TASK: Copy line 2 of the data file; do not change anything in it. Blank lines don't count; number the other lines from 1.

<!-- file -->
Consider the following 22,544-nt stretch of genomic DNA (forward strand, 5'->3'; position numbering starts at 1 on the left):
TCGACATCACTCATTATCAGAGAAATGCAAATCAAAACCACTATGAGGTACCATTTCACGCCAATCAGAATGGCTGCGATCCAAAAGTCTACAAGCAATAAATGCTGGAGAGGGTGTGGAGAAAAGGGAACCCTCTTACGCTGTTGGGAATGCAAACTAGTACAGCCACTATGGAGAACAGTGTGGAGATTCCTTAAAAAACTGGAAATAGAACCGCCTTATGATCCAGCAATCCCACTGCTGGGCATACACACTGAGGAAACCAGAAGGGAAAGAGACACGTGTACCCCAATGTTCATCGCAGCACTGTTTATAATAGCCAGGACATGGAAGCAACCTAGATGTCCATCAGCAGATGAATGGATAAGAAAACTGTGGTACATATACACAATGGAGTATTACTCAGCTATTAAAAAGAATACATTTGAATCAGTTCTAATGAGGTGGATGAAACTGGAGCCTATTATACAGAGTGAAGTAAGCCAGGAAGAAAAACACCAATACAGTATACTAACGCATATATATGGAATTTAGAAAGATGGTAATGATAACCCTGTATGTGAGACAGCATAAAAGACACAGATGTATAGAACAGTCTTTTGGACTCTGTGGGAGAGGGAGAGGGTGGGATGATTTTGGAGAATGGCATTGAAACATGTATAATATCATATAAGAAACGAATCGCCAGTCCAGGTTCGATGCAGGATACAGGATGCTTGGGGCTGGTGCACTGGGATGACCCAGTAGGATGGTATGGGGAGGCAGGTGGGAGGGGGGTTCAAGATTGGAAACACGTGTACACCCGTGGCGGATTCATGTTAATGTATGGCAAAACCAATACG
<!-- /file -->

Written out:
TCGACATCACTCATTATCAGAGAAATGCAAATCAAAACCACTATGAGGTACCATTTCACGCCAATCAGAATGGCTGCGATCCAAAAGTCTACAAGCAATAAATGCTGGAGAGGGTGTGGAGAAAAGGGAACCCTCTTACGCTGTTGGGAATGCAAACTAGTACAGCCACTATGGAGAACAGTGTGGAGATTCCTTAAAAAACTGGAAATAGAACCGCCTTATGATCCAGCAATCCCACTGCTGGGCATACACACTGAGGAAACCAGAAGGGAAAGAGACACGTGTACCCCAATGTTCATCGCAGCACTGTTTATAATAGCCAGGACATGGAAGCAACCTAGATGTCCATCAGCAGATGAATGGATAAGAAAACTGTGGTACATATACACAATGGAGTATTACTCAGCTATTAAAAAGAATACATTTGAATCAGTTCTAATGAGGTGGATGAAACTGGAGCCTATTATACAGAGTGAAGTAAGCCAGGAAGAAAAACACCAATACAGTATACTAACGCATATATATGGAATTTAGAAAGATGGTAATGATAACCCTGTATGTGAGACAGCATAAAAGACACAGATGTATAGAACAGTCTTTTGGACTCTGTGGGAGAGGGAGAGGGTGGGATGATTTTGGAGAATGGCATTGAAACATGTATAATATCATATAAGAAACGAATCGCCAGTCCAGGTTCGATGCAGGATACAGGATGCTTGGGGCTGGTGCACTGGGATGACCCAGTAGGATGGTATGGGGAGGCAGGTGGGAGGGGGGTTCAAGATTGGAAACACGTGTACACCCGTGGCGGATTCATGTTAATGTATGGCAAAACCAATACG